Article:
Rail service between China and Europe continues to add capacity, moving freight at lower costs than air, and faster than maritime modes. Shippers in industries such as fast fashion are starting to migrate away from air cargo, as the viability of rail networks increases between Southeast Asia, China and Europe.
Kerry Logistics, which already operates rail services between China and Europe, announced today the launch of a weekly scheduled less-than-container-load (LCL) railfreight service between Duisburg, Germany, and Shanghai. Transit times are 16 days for westbound cargo, and 21 days for eastbound.
This additional service option for east- and westbound shipments enhances Kerry Logistics’ existing full-container-load (FCL) and LCL services, using its own consolidation containers. The service offers weekly departures each Friday eastbound and Wednesday westbound. That’s small potatoes compared to the huge volumes moved on the ocean, and even by air, but as demand rises, Kerry could easily add more scheduled departures.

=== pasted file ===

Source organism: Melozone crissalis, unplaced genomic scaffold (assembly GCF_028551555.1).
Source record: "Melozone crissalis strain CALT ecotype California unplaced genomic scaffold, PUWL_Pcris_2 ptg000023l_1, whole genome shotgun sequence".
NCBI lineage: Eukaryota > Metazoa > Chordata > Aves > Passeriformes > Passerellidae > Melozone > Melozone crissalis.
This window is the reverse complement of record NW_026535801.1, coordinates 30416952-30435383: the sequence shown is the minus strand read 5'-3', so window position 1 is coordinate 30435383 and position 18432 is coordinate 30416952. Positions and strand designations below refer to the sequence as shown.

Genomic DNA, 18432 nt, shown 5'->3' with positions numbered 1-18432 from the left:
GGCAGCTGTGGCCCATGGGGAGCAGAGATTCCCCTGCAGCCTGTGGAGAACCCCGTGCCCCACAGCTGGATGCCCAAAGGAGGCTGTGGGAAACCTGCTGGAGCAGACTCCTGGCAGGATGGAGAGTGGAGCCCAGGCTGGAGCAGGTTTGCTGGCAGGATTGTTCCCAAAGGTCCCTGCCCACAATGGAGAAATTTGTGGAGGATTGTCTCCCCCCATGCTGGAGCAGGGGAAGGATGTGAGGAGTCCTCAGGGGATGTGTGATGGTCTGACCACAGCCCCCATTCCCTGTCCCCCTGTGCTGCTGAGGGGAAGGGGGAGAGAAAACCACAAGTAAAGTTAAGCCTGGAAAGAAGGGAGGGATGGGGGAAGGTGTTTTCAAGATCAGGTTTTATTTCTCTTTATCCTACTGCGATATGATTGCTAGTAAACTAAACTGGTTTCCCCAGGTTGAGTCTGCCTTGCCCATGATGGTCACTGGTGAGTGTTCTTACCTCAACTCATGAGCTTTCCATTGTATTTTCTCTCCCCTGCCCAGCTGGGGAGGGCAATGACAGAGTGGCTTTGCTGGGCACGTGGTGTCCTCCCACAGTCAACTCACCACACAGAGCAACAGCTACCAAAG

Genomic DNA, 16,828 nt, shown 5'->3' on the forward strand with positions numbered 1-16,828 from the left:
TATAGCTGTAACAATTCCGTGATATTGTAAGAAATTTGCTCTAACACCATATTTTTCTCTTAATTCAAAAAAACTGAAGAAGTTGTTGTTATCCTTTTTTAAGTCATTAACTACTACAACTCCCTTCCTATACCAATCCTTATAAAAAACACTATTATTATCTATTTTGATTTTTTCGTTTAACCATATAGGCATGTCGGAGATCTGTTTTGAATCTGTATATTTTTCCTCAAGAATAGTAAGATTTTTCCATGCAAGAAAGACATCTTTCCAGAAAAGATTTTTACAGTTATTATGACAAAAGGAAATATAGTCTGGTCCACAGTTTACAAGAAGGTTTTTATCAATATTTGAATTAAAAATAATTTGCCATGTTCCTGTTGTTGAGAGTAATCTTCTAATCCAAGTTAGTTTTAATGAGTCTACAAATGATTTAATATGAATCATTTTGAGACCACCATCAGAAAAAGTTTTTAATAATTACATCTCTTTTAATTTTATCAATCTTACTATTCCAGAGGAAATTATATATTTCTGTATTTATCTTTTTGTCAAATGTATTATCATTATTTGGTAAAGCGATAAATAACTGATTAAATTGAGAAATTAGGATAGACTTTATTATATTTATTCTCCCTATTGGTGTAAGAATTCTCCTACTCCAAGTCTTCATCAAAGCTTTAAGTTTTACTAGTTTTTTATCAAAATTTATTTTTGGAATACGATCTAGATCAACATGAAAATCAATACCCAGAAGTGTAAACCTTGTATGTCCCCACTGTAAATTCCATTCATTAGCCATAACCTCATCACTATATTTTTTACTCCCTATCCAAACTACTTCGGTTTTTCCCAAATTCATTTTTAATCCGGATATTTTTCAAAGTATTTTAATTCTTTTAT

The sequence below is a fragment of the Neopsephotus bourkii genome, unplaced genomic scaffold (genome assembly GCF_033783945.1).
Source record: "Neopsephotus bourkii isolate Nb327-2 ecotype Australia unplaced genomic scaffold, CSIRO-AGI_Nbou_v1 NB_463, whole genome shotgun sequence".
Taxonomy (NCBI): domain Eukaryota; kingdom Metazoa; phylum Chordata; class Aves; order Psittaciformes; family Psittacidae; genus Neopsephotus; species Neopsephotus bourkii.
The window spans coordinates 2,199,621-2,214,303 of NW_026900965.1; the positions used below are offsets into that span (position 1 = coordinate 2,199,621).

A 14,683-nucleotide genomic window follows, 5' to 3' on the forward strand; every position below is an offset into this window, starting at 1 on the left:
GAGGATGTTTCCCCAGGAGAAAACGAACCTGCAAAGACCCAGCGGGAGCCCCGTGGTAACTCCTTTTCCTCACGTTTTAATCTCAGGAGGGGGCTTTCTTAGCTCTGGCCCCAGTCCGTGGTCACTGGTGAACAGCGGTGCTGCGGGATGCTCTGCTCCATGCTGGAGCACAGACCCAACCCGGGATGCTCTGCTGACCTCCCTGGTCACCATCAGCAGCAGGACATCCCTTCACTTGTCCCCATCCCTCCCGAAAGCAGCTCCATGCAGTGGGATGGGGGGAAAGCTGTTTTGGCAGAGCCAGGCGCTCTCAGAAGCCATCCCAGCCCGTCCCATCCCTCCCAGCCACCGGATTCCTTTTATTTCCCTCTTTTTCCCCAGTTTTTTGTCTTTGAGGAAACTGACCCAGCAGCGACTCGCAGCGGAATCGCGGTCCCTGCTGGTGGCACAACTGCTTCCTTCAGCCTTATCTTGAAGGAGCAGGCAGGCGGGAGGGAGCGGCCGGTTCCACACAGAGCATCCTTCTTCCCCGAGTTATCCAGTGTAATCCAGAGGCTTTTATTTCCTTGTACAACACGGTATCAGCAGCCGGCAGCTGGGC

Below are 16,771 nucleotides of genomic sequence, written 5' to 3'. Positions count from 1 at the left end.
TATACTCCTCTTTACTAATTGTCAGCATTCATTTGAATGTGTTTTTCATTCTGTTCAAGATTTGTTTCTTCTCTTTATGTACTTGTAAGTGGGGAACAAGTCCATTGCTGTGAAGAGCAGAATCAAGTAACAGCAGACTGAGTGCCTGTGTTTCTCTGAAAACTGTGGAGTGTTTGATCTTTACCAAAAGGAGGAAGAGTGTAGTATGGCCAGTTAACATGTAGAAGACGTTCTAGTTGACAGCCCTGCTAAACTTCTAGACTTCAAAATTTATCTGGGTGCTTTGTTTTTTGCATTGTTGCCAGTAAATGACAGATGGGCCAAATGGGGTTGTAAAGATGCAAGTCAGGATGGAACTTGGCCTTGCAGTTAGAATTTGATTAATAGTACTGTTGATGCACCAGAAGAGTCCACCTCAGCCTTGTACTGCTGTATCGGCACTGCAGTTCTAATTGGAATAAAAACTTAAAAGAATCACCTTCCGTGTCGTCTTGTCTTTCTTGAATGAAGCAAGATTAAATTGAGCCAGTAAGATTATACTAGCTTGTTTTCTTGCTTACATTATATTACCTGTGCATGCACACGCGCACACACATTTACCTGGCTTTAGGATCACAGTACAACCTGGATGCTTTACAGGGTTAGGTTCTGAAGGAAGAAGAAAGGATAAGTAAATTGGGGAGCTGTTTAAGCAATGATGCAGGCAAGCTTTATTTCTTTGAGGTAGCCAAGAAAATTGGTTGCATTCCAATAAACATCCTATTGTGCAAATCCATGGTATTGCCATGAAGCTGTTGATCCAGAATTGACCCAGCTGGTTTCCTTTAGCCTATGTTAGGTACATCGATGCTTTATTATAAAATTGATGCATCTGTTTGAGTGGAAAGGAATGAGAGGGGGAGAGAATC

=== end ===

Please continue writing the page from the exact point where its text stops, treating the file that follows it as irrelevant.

Thomas Blank, managing director of Europe for Kerry Logistics, explained that Kerry’s network density in Asia and Europe allowed the company to offer its customers a “cost-effective solution on this route for cargoes from industrial freight, down to smaller e-commerce commodities.”
Blank added that, “Acting as the consolidator ourselves allows us to offer shorter lead times, moving each shipment faster than if we had to wait for a full container from each customer, who can monitor their cargo along the route via online track and trace.”
Kerry Logistics recently invested in Globalink Logistics DWC, a freight forwarding group with a large footprint in the Commonwealth of Independent States (CIS), where a large percentage of China-to-Europe freight transits. Kerry is also expanding its Eastern European operations, which when completed, will provide an almost end-to-end presence along its routes.